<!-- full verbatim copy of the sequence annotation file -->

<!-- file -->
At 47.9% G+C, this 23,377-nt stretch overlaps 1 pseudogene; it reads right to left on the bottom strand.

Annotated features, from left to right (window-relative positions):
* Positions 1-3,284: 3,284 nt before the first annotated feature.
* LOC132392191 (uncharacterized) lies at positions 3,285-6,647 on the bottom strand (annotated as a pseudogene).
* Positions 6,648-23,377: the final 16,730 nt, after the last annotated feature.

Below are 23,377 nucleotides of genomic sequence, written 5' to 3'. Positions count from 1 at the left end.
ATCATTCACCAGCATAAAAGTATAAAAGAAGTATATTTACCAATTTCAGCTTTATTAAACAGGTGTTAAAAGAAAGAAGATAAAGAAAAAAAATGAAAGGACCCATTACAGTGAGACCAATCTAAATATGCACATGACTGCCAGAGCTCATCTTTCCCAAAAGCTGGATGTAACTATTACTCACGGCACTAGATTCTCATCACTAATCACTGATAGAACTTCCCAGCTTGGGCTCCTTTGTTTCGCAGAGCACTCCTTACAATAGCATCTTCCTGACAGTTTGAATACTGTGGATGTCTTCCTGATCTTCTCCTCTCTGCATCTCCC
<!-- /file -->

At 47.9% G+C, this 23,377-nt stretch overlaps 1 pseudogene; it reads right to left on the bottom strand.

Annotated features, from left to right (window-relative positions):
* Positions 1-3,284: 3,284 nt before the first annotated feature.
* LOC132392191 (uncharacterized) lies at positions 3,285-6,647 on the bottom strand (annotated as a pseudogene).
* Positions 6,648-23,377: the final 16,730 nt, after the last annotated feature.

Below are 23,377 nucleotides of genomic sequence, written 5' to 3'. Positions count from 1 at the left end.
ATCATTCACCAGCATAAAAGTATAAAAGAAGTATATTTACCAATTTCAGCTTTATTAAACAGGTGTTAAAAGAAAGAAGATAAAGAAAAAAAATGAAAGGACCCATTACAGTGAGACCAATCTAAATATGCACATGACTGCCAGAGCTCATCTTTCCCAAAAGCTGGATGTAACTATTACTCACGGCACTAGATTCTCATCACTAATCACTGATAGAACTTCCCAGCTTGGGCTCCTTTGTTTCGCAGAGCACTCCTTACAATAGCATCTTCCTGACAGTTTGAATACTGTGGATGTCTTCCTGATCTTCTCCTCTCTGCATCTCCC